Recommended Stories For You

Floating can be accomplished using hand held tools or electric tools. Dentists that use electric tools appreciate the fact they can get a more even surface and possibly decrease the amount of stress on the horse because the tools are faster than the typical hand held devices. However, it's important that when power tools are being used that they are cooled often to prevent over heating and damage to the horse's mouth.

A horse that is only being kept for maintenance or as a companion animal will not have the need for a "bit seat" but should still have their teeth done on a regular basis at least once a year. If you have a performance horse it's not a bad idea to have your horse's teeth checked more often such as every 3-4 months especially if you are showing a young horse. Some trainers or professional may also require that a young horse have his teeth checked prior to beginning training to eliminate any dental issues.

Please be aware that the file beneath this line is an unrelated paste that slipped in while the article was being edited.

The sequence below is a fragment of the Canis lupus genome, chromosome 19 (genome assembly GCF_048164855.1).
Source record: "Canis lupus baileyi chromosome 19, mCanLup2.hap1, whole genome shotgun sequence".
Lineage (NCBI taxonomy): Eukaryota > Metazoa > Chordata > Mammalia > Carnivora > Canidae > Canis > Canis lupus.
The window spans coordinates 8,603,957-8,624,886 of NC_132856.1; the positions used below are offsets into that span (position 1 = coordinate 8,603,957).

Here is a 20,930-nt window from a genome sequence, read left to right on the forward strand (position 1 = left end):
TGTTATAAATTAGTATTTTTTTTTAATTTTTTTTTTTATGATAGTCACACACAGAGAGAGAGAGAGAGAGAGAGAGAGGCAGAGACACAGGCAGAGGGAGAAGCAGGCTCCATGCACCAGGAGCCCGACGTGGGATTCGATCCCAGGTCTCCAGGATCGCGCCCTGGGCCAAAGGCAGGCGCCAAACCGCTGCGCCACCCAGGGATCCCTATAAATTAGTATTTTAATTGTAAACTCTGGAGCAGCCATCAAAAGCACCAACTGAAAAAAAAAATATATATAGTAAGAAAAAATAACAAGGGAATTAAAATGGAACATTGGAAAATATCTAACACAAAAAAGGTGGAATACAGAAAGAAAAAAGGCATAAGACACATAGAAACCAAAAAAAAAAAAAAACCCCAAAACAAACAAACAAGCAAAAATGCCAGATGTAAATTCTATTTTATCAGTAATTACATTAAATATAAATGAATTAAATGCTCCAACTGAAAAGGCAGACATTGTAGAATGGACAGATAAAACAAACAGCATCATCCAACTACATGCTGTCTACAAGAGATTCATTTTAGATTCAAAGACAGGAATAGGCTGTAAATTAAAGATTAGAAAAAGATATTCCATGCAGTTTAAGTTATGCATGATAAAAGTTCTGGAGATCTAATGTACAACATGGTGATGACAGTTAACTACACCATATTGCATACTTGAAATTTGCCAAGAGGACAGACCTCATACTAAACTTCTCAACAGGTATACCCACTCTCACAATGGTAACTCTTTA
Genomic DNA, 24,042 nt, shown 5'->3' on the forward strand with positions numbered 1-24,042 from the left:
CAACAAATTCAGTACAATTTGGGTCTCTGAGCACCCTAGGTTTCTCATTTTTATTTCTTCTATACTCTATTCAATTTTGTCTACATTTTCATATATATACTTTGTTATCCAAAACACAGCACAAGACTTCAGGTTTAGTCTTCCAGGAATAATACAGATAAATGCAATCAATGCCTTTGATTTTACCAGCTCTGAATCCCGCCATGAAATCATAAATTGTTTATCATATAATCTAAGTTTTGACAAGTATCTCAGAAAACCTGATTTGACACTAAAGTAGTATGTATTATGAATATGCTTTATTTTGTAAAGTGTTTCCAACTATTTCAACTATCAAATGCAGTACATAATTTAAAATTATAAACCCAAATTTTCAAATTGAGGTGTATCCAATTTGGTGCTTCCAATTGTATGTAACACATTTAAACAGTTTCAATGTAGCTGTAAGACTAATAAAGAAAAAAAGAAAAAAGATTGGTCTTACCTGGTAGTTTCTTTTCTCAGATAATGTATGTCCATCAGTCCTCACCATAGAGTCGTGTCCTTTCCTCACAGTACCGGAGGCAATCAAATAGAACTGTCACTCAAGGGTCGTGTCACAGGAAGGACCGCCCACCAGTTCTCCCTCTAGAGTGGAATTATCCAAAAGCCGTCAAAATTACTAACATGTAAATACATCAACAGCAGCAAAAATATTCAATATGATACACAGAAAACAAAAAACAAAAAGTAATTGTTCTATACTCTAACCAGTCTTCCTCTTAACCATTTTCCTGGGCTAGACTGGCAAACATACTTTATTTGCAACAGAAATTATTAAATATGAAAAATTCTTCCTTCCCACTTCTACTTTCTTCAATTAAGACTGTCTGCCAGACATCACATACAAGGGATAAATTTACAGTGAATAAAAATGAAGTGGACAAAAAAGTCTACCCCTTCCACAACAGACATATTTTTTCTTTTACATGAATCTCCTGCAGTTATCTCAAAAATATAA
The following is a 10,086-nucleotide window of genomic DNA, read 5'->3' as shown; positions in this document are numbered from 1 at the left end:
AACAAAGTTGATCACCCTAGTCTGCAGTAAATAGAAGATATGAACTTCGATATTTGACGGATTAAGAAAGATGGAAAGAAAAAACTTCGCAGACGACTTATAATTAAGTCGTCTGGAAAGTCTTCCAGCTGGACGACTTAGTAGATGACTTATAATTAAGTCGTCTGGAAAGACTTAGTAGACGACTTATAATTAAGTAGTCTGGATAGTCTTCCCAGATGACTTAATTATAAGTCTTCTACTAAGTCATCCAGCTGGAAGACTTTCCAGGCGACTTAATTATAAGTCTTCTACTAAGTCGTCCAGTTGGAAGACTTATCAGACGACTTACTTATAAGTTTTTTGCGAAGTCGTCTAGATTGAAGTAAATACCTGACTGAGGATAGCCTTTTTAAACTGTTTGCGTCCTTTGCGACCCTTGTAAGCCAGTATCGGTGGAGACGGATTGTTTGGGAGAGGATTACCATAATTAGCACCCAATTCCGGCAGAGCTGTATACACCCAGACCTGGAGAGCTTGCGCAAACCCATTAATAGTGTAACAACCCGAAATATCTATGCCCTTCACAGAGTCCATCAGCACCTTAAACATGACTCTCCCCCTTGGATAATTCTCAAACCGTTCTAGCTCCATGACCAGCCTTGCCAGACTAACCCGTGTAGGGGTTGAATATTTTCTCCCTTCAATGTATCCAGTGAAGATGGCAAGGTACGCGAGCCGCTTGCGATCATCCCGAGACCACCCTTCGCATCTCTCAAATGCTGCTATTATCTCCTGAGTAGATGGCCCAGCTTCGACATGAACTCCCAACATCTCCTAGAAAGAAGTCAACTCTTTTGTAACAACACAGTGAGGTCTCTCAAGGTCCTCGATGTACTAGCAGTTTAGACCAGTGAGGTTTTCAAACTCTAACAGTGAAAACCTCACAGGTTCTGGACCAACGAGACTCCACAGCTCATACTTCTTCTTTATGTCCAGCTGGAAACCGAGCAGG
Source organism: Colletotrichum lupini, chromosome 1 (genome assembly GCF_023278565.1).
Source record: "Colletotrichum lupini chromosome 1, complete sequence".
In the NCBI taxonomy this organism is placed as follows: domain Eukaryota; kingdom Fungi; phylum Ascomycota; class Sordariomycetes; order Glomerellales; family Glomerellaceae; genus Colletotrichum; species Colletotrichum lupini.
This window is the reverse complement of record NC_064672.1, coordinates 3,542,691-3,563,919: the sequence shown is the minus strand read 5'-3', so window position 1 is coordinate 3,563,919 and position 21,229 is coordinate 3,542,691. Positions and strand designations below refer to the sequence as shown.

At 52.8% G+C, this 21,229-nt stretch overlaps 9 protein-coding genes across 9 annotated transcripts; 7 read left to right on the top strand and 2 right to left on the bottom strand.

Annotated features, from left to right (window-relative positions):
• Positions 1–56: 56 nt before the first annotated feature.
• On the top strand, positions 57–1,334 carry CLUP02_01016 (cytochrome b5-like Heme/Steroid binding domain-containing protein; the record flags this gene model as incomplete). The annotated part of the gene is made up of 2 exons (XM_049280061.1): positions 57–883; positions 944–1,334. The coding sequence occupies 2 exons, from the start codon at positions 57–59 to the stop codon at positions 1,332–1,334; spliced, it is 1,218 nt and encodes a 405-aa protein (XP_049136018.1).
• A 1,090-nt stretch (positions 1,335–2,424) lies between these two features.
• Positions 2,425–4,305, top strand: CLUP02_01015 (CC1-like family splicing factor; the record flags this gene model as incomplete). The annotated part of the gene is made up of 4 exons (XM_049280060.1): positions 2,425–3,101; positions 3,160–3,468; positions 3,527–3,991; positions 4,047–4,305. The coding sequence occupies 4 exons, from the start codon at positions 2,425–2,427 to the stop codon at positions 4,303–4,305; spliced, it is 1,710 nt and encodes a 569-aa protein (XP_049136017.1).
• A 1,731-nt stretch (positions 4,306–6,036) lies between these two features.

In conclusion, have your horse's teeth floated at least once a year if your horse is not working for a living and if your horse is a performance horse (show, rodeo, endurance, ranch horse, etc.) consider a professional checking their teeth more often. Also, consider looking at how the bit sits in your horse's mouth and if your tack (example: headstall) is properly fitted to your horse.